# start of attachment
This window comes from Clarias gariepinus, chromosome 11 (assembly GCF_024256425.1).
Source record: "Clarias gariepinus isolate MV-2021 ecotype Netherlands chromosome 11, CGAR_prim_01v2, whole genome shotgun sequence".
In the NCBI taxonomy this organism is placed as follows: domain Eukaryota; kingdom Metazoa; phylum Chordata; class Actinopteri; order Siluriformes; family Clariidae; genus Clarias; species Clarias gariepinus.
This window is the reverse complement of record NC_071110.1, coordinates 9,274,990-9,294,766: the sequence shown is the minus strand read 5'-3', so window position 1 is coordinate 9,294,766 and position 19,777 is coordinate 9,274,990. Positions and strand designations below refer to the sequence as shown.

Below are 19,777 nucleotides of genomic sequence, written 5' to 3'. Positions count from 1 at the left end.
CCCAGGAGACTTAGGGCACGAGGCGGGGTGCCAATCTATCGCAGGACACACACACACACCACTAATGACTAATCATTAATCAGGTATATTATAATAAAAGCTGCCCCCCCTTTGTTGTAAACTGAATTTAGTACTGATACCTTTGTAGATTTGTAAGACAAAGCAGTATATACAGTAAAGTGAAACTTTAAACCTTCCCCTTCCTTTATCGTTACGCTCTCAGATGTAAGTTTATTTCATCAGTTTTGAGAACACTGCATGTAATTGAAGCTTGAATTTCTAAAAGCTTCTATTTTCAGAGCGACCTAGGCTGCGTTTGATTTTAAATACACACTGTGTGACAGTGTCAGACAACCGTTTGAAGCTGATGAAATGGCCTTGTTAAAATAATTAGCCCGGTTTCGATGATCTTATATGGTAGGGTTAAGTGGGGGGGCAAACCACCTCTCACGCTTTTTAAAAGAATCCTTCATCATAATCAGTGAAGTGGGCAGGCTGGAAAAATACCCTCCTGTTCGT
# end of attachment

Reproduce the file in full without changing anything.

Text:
This window comes from Clarias gariepinus, chromosome 11 (assembly GCF_024256425.1).
Source record: "Clarias gariepinus isolate MV-2021 ecotype Netherlands chromosome 11, CGAR_prim_01v2, whole genome shotgun sequence".
In the NCBI taxonomy this organism is placed as follows: domain Eukaryota; kingdom Metazoa; phylum Chordata; class Actinopteri; order Siluriformes; family Clariidae; genus Clarias; species Clarias gariepinus.
This window is the reverse complement of record NC_071110.1, coordinates 9,274,990-9,294,766: the sequence shown is the minus strand read 5'-3', so window position 1 is coordinate 9,294,766 and position 19,777 is coordinate 9,274,990. Positions and strand designations below refer to the sequence as shown.

Below are 19,777 nucleotides of genomic sequence, written 5' to 3'. Positions count from 1 at the left end.
CCCAGGAGACTTAGGGCACGAGGCGGGGTGCCAATCTATCGCAGGACACACACACACACCACTAATGACTAATCATTAATCAGGTATATTATAATAAAAGCTGCCCCCCCTTTGTTGTAAACTGAATTTAGTACTGATACCTTTGTAGATTTGTAAGACAAAGCAGTATATACAGTAAAGTGAAACTTTAAACCTTCCCCTTCCTTTATCGTTACGCTCTCAGATGTAAGTTTATTTCATCAGTTTTGAGAACACTGCATGTAATTGAAGCTTGAATTTCTAAAAGCTTCTATTTTCAGAGCGACCTAGGCTGCGTTTGATTTTAAATACACACTGTGTGACAGTGTCAGACAACCGTTTGAAGCTGATGAAATGGCCTTGTTAAAATAATTAGCCCGGTTTCGATGATCTTATATGGTAGGGTTAAGTGGGGGGGCAAACCACCTCTCACGCTTTTTAAAAGAATCCTTCATCATAATCAGTGAAGTGGGCAGGCTGGAAAAATACCCTCCTGTTCGT